When Danny Willett said in November his ultimate goal was to become world number one, the news was somewhat lost in the background of his battle with Rory McIlroy to end 2015 as European number one.
And it would also be fair to say that reaching top spot looked a long way off given the way Jordan Spieth had won the Masters and US Open, Jason Day's record total in winning the US PGA Championship and the return to fitness of McIlroy in time to win the Race to Dubai for the third time in four years.
But it also cannot be denied that Englishman Willett keeps moving closer and closer to achieving his dream, with his latest European Tour title in the Omega Dubai Desert Classic lifting him to a career-high 13th in the rankings.
"It's taken me a lot longer to get to where I am in the world than I was hoping," said Willett, who would have been 12th in the rankings if not for Hideki Matsuyama's play-off victory over Rickie Fowler in the Waste Management Phoenix Open. "But the ultimate goal is to get to number one, otherwise I wouldn't be playing this game."
Willett certainly has the credentials after enjoying a stellar amateur career which included beating McIlroy in the first round of the Amateur Championship, winning the English Amateur title and playing alongside McIlroy - and Dubai runner-up Andy Sullivan - in the 2007 Walker Cup.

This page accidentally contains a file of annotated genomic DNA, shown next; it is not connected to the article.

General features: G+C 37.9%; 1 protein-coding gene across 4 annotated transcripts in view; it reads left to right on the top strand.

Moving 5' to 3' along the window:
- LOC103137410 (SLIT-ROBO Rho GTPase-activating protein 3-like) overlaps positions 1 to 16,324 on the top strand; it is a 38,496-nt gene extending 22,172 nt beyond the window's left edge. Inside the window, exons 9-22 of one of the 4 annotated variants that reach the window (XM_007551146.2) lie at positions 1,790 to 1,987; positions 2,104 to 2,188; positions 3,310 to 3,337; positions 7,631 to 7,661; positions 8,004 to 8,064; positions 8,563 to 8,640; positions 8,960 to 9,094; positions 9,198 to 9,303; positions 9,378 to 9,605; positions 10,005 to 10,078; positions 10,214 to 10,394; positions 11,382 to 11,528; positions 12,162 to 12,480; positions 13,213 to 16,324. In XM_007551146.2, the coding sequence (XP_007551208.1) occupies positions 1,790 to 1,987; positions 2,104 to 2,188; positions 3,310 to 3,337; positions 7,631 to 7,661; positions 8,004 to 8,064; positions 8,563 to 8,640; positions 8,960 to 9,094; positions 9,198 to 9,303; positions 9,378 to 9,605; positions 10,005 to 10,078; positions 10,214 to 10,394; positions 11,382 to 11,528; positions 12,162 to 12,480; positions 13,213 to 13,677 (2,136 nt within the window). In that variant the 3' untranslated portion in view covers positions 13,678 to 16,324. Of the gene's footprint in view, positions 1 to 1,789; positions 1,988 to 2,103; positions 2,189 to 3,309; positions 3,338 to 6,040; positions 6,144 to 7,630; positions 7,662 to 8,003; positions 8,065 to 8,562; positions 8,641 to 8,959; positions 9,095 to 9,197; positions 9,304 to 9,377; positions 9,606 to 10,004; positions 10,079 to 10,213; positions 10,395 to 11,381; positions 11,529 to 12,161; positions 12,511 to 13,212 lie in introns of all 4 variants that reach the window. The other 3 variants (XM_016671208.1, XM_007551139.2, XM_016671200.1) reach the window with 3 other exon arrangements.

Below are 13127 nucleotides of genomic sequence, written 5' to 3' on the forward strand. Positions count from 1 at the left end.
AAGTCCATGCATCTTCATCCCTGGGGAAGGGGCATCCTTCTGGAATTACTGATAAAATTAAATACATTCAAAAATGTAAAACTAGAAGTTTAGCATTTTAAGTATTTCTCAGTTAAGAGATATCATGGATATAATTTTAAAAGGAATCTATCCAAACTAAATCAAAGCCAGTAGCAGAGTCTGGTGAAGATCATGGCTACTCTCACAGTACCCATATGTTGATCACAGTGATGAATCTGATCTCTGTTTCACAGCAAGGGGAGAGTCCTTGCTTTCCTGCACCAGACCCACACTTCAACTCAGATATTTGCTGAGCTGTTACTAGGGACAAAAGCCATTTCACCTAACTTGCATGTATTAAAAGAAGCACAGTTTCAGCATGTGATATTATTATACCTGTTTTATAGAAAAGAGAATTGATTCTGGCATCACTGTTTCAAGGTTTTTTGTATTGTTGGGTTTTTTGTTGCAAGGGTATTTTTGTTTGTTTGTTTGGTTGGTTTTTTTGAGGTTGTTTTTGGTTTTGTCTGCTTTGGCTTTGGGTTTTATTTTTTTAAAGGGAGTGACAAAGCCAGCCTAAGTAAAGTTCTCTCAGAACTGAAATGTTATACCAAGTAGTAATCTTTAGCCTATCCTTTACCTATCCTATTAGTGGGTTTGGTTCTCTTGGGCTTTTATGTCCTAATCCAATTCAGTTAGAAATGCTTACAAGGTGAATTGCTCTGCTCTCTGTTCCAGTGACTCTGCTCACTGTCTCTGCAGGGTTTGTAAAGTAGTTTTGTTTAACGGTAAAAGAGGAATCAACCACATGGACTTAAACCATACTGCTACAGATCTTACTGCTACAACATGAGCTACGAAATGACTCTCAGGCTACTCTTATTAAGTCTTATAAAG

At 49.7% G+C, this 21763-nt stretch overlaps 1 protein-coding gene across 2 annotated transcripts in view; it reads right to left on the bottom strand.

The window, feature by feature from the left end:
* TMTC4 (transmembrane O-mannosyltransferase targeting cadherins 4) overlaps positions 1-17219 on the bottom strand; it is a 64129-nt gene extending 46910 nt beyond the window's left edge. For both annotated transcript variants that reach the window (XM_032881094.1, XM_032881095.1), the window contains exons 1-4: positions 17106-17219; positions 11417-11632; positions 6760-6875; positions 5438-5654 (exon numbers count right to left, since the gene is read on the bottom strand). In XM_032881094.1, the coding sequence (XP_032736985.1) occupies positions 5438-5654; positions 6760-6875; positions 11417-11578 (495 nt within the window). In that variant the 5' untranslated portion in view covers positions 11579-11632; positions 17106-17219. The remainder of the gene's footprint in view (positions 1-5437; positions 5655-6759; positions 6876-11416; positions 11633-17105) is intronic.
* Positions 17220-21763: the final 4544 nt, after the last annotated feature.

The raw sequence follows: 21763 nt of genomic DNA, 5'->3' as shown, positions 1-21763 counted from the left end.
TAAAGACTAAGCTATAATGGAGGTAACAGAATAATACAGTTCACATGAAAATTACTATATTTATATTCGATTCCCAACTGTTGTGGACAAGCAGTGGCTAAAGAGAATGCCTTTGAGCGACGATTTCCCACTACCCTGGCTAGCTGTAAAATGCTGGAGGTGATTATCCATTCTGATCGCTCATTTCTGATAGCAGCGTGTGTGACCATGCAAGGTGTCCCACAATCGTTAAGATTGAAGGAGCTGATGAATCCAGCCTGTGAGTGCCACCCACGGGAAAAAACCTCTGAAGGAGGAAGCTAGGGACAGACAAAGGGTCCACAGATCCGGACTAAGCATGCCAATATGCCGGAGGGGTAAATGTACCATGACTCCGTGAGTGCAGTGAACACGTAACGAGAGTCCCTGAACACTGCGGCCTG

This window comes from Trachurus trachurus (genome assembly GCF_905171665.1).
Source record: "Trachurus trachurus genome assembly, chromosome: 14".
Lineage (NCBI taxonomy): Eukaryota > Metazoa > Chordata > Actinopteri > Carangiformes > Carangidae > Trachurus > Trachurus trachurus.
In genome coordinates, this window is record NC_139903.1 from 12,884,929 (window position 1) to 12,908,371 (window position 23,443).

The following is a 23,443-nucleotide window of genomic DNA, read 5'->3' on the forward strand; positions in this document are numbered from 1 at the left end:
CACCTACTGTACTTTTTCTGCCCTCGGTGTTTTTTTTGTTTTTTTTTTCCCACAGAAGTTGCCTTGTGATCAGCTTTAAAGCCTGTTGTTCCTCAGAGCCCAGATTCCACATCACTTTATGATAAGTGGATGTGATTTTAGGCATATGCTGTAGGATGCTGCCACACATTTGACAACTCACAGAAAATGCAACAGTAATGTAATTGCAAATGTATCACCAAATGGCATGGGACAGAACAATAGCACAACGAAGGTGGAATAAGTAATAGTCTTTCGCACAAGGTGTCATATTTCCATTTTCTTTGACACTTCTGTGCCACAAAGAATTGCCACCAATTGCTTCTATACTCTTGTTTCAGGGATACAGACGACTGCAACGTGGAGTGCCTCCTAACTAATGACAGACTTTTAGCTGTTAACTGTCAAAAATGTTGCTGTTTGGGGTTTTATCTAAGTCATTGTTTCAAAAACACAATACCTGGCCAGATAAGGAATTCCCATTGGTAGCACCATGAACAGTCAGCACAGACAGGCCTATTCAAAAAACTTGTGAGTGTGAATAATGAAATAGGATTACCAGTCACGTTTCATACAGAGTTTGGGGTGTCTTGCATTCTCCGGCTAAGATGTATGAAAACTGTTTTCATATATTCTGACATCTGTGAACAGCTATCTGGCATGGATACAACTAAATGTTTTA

The 28-year-old turned professional in 2008 and gained his card via the qualifying school the same year, but it was not until 2012 that he claimed his first victory, defeating Marcus Fraser in a play-off for the BMW International Open.
An ongoing back injury contributed to winless campaigns in the next two years before Willett took his game to another level with victories in the Nedbank Golf Challenge and Omega European Masters, as well as a share of sixth place in the Open at St Andrews.
Whether the former world number one amateur can achieve the same distinction in the professional game remains to be seen, but the son of a Sheffield vicar is certainly moving in the right direction.
There was more good news for English golf on Monday with the announcement that tyre manufacturer Bridgestone will be the title sponsors of a Challenge Tour event, official partners of the revived British Masters and also create a new amateur event.
The Bridgestone Challenge will take place at Heythrop Park from August 25-28 and marks the return of the European Challenge Tour to English soil for the first time in four years.
Challenge Tour director Alain de Soultrait said: "We are delighted to be able to partner with Bridgestone and are excited to be bringing the Challenge Tour back to England, aided by the support of England Golf.
"The Challenge Tour offers the best way for talented young golfers to develop their professional game and a large number of our recent success stories have been English players.
"Major champion Justin Rose and Ryder Cup hero Ian Poulter both came through our ranks, while Tommy Fleetwood and Andrew Johnston both finished top of the Challenge Tour Rankings in recent years.
"The commitment Bridgestone are showing to encourage the growth of the game in England will hopefully lead to similar success stories in future years and there is no better place for talented youngsters to come and be inspired than the Bridgestone Challenge in August."